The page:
Cyclamen (Cyclamen persicum) Care: Propagation & Potting

Cyclamen persicum should be planted in a soil-based potting mix or soil that allows for good drainage while retaining essential moisture. Plant Cyclamen with the tops of the tubers just above the soil surface. When tubers fill the pot, Cyclamen plants should be repotted into a slightly larger pot.

If continuing on with seed, sow in darkness at 43-54oF as soon as ripe. Soak all seed in water before sowing and rinse thoroughly. Open-pollinated seeds should be grown in summer but will not produce growth until the early winter of the next year (about 14 months). Other seeds should be planted in late winter to mid-spring and will produce growth the fall of the same year (about six to eight months).

View Cyclamen persicum plants and purchase from your local florist.

Cultivation – FAQs
The questions and answers below are based on emails received by the Cyclamen Society Panel of Experts.

The questions most frequently asked relate to Cyclamen pot plants (florists’ Cyclamen or Cyclamen persicum cultivars) so these appear before those dealing with other ‘hardy’ species growing in pots or in the garden. Many questions need very similar answers, but correspondents have said it is helpful to find something closely resembling their own problem.

If you have questions not answered below, you can email us at [email protected] – but please read the FAQs first, it may also save you having to wait for a reply! If you do email a question, please be sure to mention where you live. It makes a big difference whether you are in the northern or southern hemisphere, in the Arctic or at the equator and your email address may not help us to work this out.

Cyclamen Pot Plants

What are the basic requirements of a Cyclamen pot plant?
Cyclamen pot plants need a light position but not too much direct sunlight. A window ledge that does not face south is ideal but on frosty nights, unless you have double-glazing, you should bring it into the room. It will be happy at normal room temperatures but shouldn’t get too hot and will last much longer in a cool position (55°F/13°C).

Watering incorrectly generally causes the most problems, usually when too much water has been given. The leaves may go yellow or flop if too much water is given but this is often taken as a sign the plant is thirsty and more water is given, which makes the problem worse, often with fatal results. So, always wait until the compost feels fairly dry but avoid waiting so long that the plant becomes limp. You can water from either the top or the bottom but afterwards the pot should be allowed to drain properly and any water remaining in the saucer or potholder after 5 minutes should be tipped away. If possible, avoid splashing the centre of the plant as rot often starts there where the leaf and flower stalks are packed together.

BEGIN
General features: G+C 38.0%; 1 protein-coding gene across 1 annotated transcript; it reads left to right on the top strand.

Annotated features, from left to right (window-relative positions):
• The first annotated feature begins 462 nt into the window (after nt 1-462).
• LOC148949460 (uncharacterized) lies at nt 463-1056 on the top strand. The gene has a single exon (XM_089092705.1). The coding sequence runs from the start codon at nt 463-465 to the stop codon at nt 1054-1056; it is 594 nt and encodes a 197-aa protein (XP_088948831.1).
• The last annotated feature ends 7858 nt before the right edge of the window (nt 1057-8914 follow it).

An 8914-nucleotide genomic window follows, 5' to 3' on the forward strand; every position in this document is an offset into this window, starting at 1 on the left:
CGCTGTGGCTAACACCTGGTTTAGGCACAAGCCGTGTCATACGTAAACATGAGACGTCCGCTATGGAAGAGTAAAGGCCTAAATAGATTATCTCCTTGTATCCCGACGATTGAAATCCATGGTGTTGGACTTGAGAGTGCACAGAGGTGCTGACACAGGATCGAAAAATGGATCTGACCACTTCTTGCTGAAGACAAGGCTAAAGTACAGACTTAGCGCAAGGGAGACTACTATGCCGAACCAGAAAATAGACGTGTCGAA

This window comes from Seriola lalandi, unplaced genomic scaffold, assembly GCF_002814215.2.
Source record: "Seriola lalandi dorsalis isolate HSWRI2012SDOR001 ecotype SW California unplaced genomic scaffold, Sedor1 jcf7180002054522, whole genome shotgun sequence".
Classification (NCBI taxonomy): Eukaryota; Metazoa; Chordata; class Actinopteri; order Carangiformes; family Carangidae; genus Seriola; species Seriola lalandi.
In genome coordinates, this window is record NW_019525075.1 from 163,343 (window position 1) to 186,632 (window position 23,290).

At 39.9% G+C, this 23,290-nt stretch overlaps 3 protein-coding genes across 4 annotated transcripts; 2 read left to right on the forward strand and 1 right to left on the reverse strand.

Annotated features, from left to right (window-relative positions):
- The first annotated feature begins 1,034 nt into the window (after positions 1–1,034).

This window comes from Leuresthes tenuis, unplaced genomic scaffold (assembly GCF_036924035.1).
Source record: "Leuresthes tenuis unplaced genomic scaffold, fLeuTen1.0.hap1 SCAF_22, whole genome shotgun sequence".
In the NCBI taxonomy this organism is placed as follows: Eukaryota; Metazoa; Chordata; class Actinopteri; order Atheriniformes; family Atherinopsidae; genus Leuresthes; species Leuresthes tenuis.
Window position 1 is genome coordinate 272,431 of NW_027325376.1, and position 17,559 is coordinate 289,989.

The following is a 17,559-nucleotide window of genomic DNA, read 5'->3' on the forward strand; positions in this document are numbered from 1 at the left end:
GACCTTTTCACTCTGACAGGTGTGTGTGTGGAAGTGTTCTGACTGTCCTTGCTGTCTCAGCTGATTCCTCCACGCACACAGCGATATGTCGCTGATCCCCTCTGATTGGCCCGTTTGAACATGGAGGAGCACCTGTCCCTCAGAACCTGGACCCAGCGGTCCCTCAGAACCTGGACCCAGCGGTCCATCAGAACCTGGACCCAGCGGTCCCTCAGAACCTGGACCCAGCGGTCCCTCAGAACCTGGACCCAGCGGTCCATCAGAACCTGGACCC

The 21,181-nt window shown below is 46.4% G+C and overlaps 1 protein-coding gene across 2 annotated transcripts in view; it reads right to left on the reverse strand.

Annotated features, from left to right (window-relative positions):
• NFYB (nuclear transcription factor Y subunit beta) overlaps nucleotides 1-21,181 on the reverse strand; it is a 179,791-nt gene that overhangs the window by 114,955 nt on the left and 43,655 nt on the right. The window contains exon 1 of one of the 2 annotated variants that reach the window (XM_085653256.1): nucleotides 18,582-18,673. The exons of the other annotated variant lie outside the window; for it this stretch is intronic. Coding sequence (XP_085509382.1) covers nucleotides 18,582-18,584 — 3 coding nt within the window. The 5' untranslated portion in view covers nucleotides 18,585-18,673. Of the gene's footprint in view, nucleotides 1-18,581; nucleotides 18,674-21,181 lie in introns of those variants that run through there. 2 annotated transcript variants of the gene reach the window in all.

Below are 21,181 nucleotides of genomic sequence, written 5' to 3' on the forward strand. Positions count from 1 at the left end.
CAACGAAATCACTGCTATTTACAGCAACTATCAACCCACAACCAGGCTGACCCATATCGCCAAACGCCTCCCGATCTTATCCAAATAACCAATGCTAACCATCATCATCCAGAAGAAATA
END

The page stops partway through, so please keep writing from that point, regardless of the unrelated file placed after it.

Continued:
You can feed with a pot-plant liquid food (e.g. Baby Bio) about every 2 weeks, but be aware that overfeeding is more likely to produce foliage rather than flowers. Dead flowers or leaves should be removed carefully by giving their stems a sharp tug.

I live in the USA and usually have rain. However, lately (late July) it has been very hot. The plants’ leaves are turning yellow and are dying. They are no longer blooming. They are in a wood planter and I water them only when they need it. What is going on? Are they going to a dormant stage or are they dying? Please help me save my plants if I can.
Cyclamen are Mediterranean plants and follow the regime of ‘come into growth in autumn (fall)’, ‘grow through winter and spring’ and ‘go dormant in the summer while there is no rain & loads of sun’. They flower either in autumn or spring.

Yours are probably florists’ cultivars of Cyclamen persicum that flowers in spring as a species but the cultivars will flower all through the growing season. Putting it simply, your plant is going dormant for the summer and you should stop watering until September/early October. If you keep them too moist over this period then the tuber may rot.

The leaves of my cyclamen are turning yellow. Does this mean I watered too much?